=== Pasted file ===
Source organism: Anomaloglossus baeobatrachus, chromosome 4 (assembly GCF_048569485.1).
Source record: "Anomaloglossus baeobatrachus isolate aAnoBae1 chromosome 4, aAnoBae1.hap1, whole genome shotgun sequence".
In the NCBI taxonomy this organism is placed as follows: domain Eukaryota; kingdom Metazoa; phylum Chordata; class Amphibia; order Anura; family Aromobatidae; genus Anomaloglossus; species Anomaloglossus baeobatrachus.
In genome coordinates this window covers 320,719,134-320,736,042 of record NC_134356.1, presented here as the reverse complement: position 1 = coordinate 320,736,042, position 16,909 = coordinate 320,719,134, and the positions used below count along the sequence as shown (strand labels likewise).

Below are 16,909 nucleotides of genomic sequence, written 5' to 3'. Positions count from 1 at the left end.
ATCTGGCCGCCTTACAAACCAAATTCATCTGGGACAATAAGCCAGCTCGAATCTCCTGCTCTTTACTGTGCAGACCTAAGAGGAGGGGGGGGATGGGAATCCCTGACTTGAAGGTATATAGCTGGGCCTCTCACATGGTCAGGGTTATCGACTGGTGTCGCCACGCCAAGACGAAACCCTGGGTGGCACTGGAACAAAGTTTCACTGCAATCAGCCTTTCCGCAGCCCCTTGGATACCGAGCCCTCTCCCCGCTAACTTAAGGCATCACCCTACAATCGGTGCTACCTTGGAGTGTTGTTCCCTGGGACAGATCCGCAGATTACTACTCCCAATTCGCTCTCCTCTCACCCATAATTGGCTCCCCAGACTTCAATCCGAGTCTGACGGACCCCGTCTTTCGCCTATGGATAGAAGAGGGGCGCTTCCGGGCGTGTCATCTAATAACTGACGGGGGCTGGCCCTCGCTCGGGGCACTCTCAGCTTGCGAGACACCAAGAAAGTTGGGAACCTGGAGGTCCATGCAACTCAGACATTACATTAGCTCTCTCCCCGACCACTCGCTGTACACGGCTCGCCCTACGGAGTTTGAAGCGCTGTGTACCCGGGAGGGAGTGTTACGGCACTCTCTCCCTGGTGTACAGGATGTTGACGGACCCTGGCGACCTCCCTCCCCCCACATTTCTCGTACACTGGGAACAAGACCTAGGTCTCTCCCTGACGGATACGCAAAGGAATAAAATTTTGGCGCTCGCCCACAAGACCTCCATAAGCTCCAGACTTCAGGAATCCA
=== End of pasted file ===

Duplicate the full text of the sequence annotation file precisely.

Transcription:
Source organism: Anomaloglossus baeobatrachus, chromosome 4 (assembly GCF_048569485.1).
Source record: "Anomaloglossus baeobatrachus isolate aAnoBae1 chromosome 4, aAnoBae1.hap1, whole genome shotgun sequence".
In the NCBI taxonomy this organism is placed as follows: domain Eukaryota; kingdom Metazoa; phylum Chordata; class Amphibia; order Anura; family Aromobatidae; genus Anomaloglossus; species Anomaloglossus baeobatrachus.
In genome coordinates this window covers 320,719,134-320,736,042 of record NC_134356.1, presented here as the reverse complement: position 1 = coordinate 320,736,042, position 16,909 = coordinate 320,719,134, and the positions used below count along the sequence as shown (strand labels likewise).

Below are 16,909 nucleotides of genomic sequence, written 5' to 3'. Positions count from 1 at the left end.
ATCTGGCCGCCTTACAAACCAAATTCATCTGGGACAATAAGCCAGCTCGAATCTCCTGCTCTTTACTGTGCAGACCTAAGAGGAGGGGGGGGATGGGAATCCCTGACTTGAAGGTATATAGCTGGGCCTCTCACATGGTCAGGGTTATCGACTGGTGTCGCCACGCCAAGACGAAACCCTGGGTGGCACTGGAACAAAGTTTCACTGCAATCAGCCTTTCCGCAGCCCCTTGGATACCGAGCCCTCTCCCCGCTAACTTAAGGCATCACCCTACAATCGGTGCTACCTTGGAGTGTTGTTCCCTGGGACAGATCCGCAGATTACTACTCCCAATTCGCTCTCCTCTCACCCATAATTGGCTCCCCAGACTTCAATCCGAGTCTGACGGACCCCGTCTTTCGCCTATGGATAGAAGAGGGGCGCTTCCGGGCGTGTCATCTAATAACTGACGGGGGCTGGCCCTCGCTCGGGGCACTCTCAGCTTGCGAGACACCAAGAAAGTTGGGAACCTGGAGGTCCATGCAACTCAGACATTACATTAGCTCTCTCCCCGACCACTCGCTGTACACGGCTCGCCCTACGGAGTTTGAAGCGCTGTGTACCCGGGAGGGAGTGTTACGGCACTCTCTCCCTGGTGTACAGGATGTTGACGGACCCTGGCGACCTCCCTCCCCCCACATTTCTCGTACACTGGGAACAAGACCTAGGTCTCTCCCTGACGGATACGCAAAGGAATAAAATTTTGGCGCTCGCCCACAAGACCTCCATAAGCTCCAGACTTCAGGAATCCA